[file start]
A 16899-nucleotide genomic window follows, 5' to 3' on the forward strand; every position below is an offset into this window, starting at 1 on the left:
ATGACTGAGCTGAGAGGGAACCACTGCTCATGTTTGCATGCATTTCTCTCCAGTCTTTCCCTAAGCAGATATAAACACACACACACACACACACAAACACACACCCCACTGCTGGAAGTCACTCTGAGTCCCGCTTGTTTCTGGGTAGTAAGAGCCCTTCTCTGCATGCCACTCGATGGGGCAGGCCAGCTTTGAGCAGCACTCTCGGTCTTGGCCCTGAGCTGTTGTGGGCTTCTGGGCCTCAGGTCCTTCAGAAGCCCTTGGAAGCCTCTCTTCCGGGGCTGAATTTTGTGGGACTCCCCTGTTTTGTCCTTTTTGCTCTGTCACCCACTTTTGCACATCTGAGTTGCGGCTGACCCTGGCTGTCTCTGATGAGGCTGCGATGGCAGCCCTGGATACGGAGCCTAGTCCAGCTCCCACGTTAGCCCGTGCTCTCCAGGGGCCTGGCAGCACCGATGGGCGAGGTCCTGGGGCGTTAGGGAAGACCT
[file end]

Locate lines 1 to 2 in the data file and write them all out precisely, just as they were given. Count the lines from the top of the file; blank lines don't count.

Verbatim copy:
A 16899-nucleotide genomic window follows, 5' to 3' on the forward strand; every position below is an offset into this window, starting at 1 on the left:
ATGACTGAGCTGAGAGGGAACCACTGCTCATGTTTGCATGCATTTCTCTCCAGTCTTTCCCTAAGCAGATATAAACACACACACACACACACACAAACACACACCCCACTGCTGGAAGTCACTCTGAGTCCCGCTTGTTTCTGGGTAGTAAGAGCCCTTCTCTGCATGCCACTCGATGGGGCAGGCCAGCTTTGAGCAGCACTCTCGGTCTTGGCCCTGAGCTGTTGTGGGCTTCTGGGCCTCAGGTCCTTCAGAAGCCCTTGGAAGCCTCTCTTCCGGGGCTGAATTTTGTGGGACTCCCCTGTTTTGTCCTTTTTGCTCTGTCACCCACTTTTGCACATCTGAGTTGCGGCTGACCCTGGCTGTCTCTGATGAGGCTGCGATGGCAGCCCTGGATACGGAGCCTAGTCCAGCTCCCACGTTAGCCCGTGCTCTCCAGGGGCCTGGCAGCACCGATGGGCGAGGTCCTGGGGCGTTAGGGAAGACCT